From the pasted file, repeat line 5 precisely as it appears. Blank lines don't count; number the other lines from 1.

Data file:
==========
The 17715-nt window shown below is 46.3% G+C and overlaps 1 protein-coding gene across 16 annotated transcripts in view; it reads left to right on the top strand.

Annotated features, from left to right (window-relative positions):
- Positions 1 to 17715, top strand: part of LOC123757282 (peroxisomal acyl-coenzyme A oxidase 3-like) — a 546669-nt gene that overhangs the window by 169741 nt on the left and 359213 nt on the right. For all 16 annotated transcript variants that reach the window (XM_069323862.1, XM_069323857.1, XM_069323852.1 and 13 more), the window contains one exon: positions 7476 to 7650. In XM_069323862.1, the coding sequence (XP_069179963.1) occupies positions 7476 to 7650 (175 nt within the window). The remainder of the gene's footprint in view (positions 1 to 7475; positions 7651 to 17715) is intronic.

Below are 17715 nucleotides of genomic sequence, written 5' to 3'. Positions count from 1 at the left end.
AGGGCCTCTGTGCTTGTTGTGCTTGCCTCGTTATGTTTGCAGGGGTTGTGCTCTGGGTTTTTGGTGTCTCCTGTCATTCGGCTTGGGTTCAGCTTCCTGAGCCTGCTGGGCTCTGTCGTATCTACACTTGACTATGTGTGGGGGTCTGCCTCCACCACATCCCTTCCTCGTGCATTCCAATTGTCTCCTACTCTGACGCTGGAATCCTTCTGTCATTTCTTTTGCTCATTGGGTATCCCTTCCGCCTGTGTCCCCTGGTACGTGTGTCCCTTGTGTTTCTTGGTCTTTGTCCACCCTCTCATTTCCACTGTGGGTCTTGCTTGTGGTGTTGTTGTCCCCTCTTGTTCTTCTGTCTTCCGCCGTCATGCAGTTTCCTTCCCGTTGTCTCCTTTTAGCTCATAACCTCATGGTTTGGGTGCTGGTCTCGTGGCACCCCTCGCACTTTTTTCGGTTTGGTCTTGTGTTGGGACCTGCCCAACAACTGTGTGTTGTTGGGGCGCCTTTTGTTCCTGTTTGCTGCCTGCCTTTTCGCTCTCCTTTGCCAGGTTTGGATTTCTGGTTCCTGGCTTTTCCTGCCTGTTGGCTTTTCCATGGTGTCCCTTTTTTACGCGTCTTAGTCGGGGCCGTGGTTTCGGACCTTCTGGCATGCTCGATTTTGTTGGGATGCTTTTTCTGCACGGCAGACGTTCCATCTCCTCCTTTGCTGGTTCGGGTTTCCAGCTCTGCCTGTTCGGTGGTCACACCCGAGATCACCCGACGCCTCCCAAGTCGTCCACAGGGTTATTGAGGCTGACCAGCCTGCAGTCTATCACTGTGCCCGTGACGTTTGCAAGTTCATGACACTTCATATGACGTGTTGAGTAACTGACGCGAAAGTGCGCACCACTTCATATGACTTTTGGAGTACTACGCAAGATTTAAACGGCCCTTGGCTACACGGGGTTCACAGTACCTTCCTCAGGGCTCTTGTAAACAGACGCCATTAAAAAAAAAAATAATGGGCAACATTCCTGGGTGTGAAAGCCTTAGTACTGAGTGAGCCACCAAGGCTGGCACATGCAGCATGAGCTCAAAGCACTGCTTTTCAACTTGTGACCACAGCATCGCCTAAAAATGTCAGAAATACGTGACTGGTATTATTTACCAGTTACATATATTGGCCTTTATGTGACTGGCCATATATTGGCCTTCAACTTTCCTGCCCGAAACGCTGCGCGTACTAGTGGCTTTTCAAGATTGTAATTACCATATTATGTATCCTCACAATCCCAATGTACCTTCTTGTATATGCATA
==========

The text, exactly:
AGGGCCTCTGTGCTTGTTGTGCTTGCCTCGTTATGTTTGCAGGGGTTGTGCTCTGGGTTTTTGGTGTCTCCTGTCATTCGGCTTGGGTTCAGCTTCCTGAGCCTGCTGGGCTCTGTCGTATCTACACTTGACTATGTGTGGGGGTCTGCCTCCACCACATCCCTTCCTCGTGCATTCCAATTGTCTCCTACTCTGACGCTGGAATCCTTCTGTCATTTCTTTTGCTCATTGGGTATCCCTTCCGCCTGTGTCCCCTGGTACGTGTGTCCCTTGTGTTTCTTGGTCTTTGTCCACCCTCTCATTTCCACTGTGGGTCTTGCTTGTGGTGTTGTTGTCCCCTCTTGTTCTTCTGTCTTCCGCCGTCATGCAGTTTCCTTCCCGTTGTCTCCTTTTAGCTCATAACCTCATGGTTTGGGTGCTGGTCTCGTGGCACCCCTCGCACTTTTTTCGGTTTGGTCTTGTGTTGGGACCTGCCCAACAACTGTGTGTTGTTGGGGCGCCTTTTGTTCCTGTTTGCTGCCTGCCTTTTCGCTCTCCTTTGCCAGGTTTGGATTTCTGGTTCCTGGCTTTTCCTGCCTGTTGGCTTTTCCATGGTGTCCCTTTTTTACGCGTCTTAGTCGGGGCCGTGGTTTCGGACCTTCTGGCATGCTCGATTTTGTTGGGATGCTTTTTCTGCACGGCAGACGTTCCATCTCCTCCTTTGCTGGTTCGGGTTTCCAGCTCTGCCTGTTCGGTGGTCACACCCGAGATCACCCGACGCCTCCCAAGTCGTCCACAGGGTTATTGAGGCTGACCAGCCTGCAGTCTATCACTGTGCCCGTGACGTTTGCAAGTTCATGACACTTCATATGACGTGTTGAGTAACTGACGCGAAAGTGCGCACCACTTCATATGACTTTTGGAGTACTACGCAAGATTTAAACGGCCCTTGGCTACACGGGGTTCACAGTACCTTCCTCAGGGCTCTTGTAAACAGACGCCATTAAAAAAAAAAATAATGGGCAACATTCCTGGGTGTGAAAGCCTTAGTACTGAGTGAGCCACCAAGGCTGGCACATGCAGCATGAGCTCAAAGCACTGCTTTTCAACTTGTGACCACAGCATCGCCTAAAAATGTCAGAAATACGTGACTGGTATTATTTACCAGTTACATATATTGGCCTTTATGTGACTGGCCATATATTGGCCTTCAACTTTCCTGCCCGAAACGCTGCGCGTACTAGTGGCTTTTCAAGATTGTAATTACCATATTATGTATCCTCACAATCCCAATGTACCTTCTTGTATATGCATA